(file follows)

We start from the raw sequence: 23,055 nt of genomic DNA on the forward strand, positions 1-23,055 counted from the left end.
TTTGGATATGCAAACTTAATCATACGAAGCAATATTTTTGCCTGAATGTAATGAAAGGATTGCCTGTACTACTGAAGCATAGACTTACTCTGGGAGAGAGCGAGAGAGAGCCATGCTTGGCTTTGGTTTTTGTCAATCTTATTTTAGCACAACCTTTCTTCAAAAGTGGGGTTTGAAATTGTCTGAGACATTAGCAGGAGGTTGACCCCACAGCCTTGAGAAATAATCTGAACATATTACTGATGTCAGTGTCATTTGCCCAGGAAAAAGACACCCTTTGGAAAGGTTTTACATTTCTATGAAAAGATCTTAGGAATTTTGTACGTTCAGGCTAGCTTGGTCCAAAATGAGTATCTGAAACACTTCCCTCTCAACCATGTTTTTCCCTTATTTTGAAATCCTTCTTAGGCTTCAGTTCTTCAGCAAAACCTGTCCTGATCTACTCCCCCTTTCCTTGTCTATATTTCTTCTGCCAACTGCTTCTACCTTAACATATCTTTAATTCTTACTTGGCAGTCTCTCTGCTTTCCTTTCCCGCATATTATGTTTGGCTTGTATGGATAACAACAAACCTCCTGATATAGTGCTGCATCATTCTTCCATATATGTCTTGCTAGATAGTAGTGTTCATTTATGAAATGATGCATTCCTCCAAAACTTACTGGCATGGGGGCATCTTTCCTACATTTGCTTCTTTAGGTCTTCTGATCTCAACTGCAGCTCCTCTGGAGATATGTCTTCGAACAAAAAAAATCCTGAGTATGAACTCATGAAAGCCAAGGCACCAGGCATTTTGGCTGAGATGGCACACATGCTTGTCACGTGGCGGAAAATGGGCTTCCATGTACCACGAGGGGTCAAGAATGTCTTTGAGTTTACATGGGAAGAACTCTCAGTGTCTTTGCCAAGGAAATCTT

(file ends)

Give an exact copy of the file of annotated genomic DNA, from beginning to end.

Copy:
We start from the raw sequence: 23,055 nt of genomic DNA on the forward strand, positions 1-23,055 counted from the left end.
TTTGGATATGCAAACTTAATCATACGAAGCAATATTTTTGCCTGAATGTAATGAAAGGATTGCCTGTACTACTGAAGCATAGACTTACTCTGGGAGAGAGCGAGAGAGAGCCATGCTTGGCTTTGGTTTTTGTCAATCTTATTTTAGCACAACCTTTCTTCAAAAGTGGGGTTTGAAATTGTCTGAGACATTAGCAGGAGGTTGACCCCACAGCCTTGAGAAATAATCTGAACATATTACTGATGTCAGTGTCATTTGCCCAGGAAAAAGACACCCTTTGGAAAGGTTTTACATTTCTATGAAAAGATCTTAGGAATTTTGTACGTTCAGGCTAGCTTGGTCCAAAATGAGTATCTGAAACACTTCCCTCTCAACCATGTTTTTCCCTTATTTTGAAATCCTTCTTAGGCTTCAGTTCTTCAGCAAAACCTGTCCTGATCTACTCCCCCTTTCCTTGTCTATATTTCTTCTGCCAACTGCTTCTACCTTAACATATCTTTAATTCTTACTTGGCAGTCTCTCTGCTTTCCTTTCCCGCATATTATGTTTGGCTTGTATGGATAACAACAAACCTCCTGATATAGTGCTGCATCATTCTTCCATATATGTCTTGCTAGATAGTAGTGTTCATTTATGAAATGATGCATTCCTCCAAAACTTACTGGCATGGGGGCATCTTTCCTACATTTGCTTCTTTAGGTCTTCTGATCTCAACTGCAGCTCCTCTGGAGATATGTCTTCGAACAAAAAAAATCCTGAGTATGAACTCATGAAAGCCAAGGCACCAGGCATTTTGGCTGAGATGGCACACATGCTTGTCACGTGGCGGAAAATGGGCTTCCATGTACCACGAGGGGTCAAGAATGTCTTTGAGTTTACATGGGAAGAACTCTCAGTGTCTTTGCCAAGGAAATCTT